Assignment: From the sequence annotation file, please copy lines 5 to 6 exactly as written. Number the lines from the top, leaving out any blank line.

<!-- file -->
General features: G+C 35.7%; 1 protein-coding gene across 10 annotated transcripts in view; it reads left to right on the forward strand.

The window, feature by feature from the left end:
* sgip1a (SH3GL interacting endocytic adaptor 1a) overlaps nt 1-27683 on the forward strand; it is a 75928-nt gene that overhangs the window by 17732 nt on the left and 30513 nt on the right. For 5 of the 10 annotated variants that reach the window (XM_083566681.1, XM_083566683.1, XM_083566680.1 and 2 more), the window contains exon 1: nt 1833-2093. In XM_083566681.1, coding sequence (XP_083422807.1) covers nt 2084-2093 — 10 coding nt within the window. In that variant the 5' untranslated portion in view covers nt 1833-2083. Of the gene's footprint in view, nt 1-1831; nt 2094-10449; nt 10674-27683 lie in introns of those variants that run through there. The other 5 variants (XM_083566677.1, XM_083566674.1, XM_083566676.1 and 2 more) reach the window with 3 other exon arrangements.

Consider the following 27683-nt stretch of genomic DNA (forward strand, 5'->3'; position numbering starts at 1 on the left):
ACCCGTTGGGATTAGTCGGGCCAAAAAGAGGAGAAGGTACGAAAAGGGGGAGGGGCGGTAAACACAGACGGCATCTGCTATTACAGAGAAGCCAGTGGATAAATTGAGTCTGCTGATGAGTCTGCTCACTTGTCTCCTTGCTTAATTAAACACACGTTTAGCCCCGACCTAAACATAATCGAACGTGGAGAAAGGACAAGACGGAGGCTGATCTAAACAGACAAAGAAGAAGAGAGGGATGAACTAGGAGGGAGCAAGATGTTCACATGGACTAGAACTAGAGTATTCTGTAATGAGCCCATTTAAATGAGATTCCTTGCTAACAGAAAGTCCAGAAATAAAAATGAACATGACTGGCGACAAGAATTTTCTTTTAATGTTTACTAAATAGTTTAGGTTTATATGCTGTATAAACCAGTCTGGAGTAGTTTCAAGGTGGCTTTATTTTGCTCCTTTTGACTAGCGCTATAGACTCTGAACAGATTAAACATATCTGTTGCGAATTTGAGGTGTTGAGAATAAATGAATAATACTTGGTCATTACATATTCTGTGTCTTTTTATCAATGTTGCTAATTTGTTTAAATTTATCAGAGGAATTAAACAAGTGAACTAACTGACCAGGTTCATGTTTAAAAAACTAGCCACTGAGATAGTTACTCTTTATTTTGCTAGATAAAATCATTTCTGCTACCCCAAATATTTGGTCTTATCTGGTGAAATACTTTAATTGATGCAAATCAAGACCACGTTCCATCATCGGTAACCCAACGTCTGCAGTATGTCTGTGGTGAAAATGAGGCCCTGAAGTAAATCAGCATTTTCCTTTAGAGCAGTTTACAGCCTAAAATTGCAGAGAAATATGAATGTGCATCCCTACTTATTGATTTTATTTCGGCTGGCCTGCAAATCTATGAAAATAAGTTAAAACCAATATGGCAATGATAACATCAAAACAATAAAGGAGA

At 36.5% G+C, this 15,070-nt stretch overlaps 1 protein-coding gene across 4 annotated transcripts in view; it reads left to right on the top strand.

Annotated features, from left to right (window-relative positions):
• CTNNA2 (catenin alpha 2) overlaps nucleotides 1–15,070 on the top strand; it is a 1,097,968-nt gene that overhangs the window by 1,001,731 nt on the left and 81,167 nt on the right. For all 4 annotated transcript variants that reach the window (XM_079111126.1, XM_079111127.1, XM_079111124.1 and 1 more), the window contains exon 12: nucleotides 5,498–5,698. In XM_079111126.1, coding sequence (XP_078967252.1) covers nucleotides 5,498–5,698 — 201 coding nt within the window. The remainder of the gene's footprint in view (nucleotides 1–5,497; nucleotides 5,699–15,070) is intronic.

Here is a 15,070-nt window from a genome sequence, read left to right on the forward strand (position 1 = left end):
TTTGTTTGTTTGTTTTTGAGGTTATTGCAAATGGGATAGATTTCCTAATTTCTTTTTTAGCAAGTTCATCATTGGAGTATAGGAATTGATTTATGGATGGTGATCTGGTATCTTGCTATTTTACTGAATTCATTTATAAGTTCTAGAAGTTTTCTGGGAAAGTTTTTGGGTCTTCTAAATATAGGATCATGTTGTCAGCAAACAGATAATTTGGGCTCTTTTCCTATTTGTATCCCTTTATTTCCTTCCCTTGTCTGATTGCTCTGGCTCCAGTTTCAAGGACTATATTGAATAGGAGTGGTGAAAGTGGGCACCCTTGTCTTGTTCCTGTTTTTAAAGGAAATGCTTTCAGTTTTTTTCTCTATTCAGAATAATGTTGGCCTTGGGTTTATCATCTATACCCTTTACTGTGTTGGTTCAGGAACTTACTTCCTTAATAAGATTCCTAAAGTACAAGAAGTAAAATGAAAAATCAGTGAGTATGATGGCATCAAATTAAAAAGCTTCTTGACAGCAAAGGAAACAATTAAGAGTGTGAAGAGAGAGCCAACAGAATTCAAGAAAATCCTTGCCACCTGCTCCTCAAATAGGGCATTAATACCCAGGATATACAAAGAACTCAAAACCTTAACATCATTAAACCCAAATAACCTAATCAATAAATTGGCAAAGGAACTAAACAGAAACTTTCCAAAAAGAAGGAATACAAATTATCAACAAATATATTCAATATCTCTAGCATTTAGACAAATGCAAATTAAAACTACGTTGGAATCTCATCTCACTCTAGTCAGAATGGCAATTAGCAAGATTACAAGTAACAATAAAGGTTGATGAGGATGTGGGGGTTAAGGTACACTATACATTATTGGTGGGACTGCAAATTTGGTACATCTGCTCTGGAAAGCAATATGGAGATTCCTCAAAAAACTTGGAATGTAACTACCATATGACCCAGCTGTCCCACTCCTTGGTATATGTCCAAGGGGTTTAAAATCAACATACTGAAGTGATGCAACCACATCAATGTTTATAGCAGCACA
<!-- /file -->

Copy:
ACCCGTTGGGATTAGTCGGGCCAAAAAGAGGAGAAGGTACGAAAAGGGGGAGGGGCGGTAAACACAGACGGCATCTGCTATTACAGAGAAGCCAGTGGATAAATTGAGTCTGCTGATGAGTCTGCTCACTTGTCTCCTTGCTTAATTAAACACACGTTTAGCCCCGACCTAAACATAATCGAACGTGGAGAAAGGACAAGACGGAGGCTGATCTAAACAGACAAAGAAGAAGAGAGGGATGAACTAGGAGGGAGCAAGATGTTCACATGGACTAGAACTAGAGTATTCTGTAATGAGCCCATTTAAATGAGATTCCTTGCTAACAGAAAGTCCAGAAATAAAAATGAACATGACTGGCGACAAGAATTTTCTTTTAATGTTTACTAAATAGTTTAGGTTTATATGCTGTATAAACCAGTCTGGAGTAGTTTCAAGGTGGCTTTATTTTGCTCCTTTTGACTAGCGCTATAGACTCTGAACAGATTAAACATATCTGTTGCGAATTTGAGGTGTTGAGAATAAATGAATAATACTTGGTCATTACATATTCTGTGTCTTTTTATCAATGTTGCTAATTTGTTTAAATTTATCAGAGGAATTAAACAAGTGAACTAACTGACCAGGTTCATGTTTAAAAAACTAGCCACTGAGATAGTTACTCTTTATTTTGCTAGATAAAATCATTTCTGCTACCCCAAATATTTGGTCTTATCTGGTGAAATACTTTAATTGATGCAAATCAAGACCACGTTCCATCATCGGTAACCCAACGTCTGCAGTATGTCTGTGGTGAAAATGAGGCCCTGAAGTAAATCAGCATTTTCCTTTAGAGCAGTTTACAGCCTAAAATTGCAGAGAAATATGAATGTGCATCCCTACTTATTGATTTTATTTCGGCTGGCCTGCAAATCTATGAAAATAAGTTAAAACCAATATGGCAATGATAACATCAAAACAATAAAGGAGA

At 36.5% G+C, this 15,070-nt stretch overlaps 1 protein-coding gene across 4 annotated transcripts in view; it reads left to right on the top strand.